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Zim election results murky: EU

THE European Union Election Observer Mission (EU EOM) yesterday said Zimbabwe’s highly contested July 30 presidential election results were not “verifiable” or “traceable”, casting doubt on their reliability and accuracy.

THE European Union Election Observer Mission (EU EOM) yesterday said Zimbabwe’s highly contested July 30 presidential election results were not “verifiable” or “traceable”, casting doubt on their reliability and accuracy.


President Emmerson Mnangagwa was declared the winner with a 50,6% vote after a failed Constitutional Court (ConCourt) challenge by his main rival, Nelson Chamisa of the MDC Alliance, who won 44,3%.

The EU said in the executive summary of its report that the Zimbabwe Electoral Commission (Zec) “lacked full independence and appeared to not always act in an impartial manner”.

“The final results, as announced by the Electoral Commission, contained numerous errors and lacked adequate traceability, transparency and verifiability,” it said.

Chamisa has refused to accept the ConCourt ruling and maintains that he won the election and that he has a legitimate claim to lead the southern African country.

With Zimbabwe’s economy suffering chronic shortages of cash as well as high unemployment, the vote was seen as a crucial step toward pulling Zimbabwe out of diplomatic isolation and securing international funding.

Instead, an army crackdown on opposition supporters which left seven people dead on August 1, and the contested nature of the polls, left the country deeply polarised.

Addressing journalists in Harare, deputy chief observer Mark Stevens said after analysing all the processes, the EU came to a conclusion that the polls fell short of international standards.

The EU said four days after the poll, the Zimbabwe Electoral Commission (Zec) provided stakeholders with a free CD-ROM copy of presidential results, in a protected excel format, providing a breakdown per polling station, based on original V11 forms.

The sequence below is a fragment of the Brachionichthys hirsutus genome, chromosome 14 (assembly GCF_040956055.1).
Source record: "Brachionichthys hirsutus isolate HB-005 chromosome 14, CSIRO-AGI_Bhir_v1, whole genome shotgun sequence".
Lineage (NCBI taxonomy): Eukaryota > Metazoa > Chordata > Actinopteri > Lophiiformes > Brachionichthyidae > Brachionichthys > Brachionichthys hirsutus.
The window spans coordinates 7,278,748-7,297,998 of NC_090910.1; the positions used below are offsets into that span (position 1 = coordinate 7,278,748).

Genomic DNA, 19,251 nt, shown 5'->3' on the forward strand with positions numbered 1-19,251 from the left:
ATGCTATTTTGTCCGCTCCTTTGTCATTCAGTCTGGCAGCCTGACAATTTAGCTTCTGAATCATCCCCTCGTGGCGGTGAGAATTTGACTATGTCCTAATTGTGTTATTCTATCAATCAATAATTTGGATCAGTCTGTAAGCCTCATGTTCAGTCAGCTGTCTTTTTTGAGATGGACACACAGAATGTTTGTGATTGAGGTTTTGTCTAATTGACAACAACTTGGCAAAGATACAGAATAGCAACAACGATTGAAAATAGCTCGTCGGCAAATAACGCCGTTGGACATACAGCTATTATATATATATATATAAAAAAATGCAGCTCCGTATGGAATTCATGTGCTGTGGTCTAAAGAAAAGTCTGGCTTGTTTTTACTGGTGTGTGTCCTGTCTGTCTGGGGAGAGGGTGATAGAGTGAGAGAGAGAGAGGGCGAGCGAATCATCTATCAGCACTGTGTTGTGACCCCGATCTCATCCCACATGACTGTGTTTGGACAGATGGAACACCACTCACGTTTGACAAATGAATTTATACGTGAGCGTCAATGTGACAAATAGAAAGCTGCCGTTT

“As these results are not in the official V11 form, they do not provide the full traceability which the EU EOM had called for in its preliminary statement,” the EU EOM said.

“The figures presented by Zec contain many anomalies and inaccuracies. These did not bring in to question the results per se, but do raise enough questions to have doubt as to the accuracy and reliability of the numbers presented.”

The EU EOM said examples of inaccuracies included inaccurate totals for constituencies and/or provinces, inaccurate sums for the two main candidates in two provincial level cases, double entry of some polling stations, and, in some cases, more voters apparently having voted than are on the voters’ roll.

“Zec later corrected some errors and amended the election result, meaning that ED Mnangagwa was attributed with 50,67% rather than 50,8%. These errors were highlighted in the court case brought by Chamisa, but they were not found, by the court, to have materially affected the overall outcome,” the report reads.

“Intriguingly, the figure of 50,8% of votes initially announced for the winning candidate, which is the most widely-reported, appears not to have been a percentage of the total number of valid votes cast (if it is so, it should be 51,5%), but it is the respective percentage of the total number of votes cast (including invalid votes).”

The EU mission said National Assembly constituency results were provided only with the votes per candidate and constituency with no invalid vote totals provided, and there was no breakdown per polling station.

“In comparison with the presidential results, it is estimated that some 45 000 more valid votes were cast for the presidential election than National Assembly elections nationally. Such a discrepancy is surprising, though it cannot be ascertained if it represents an anomaly with the presidential result or with the Assembly results,” the EU noted.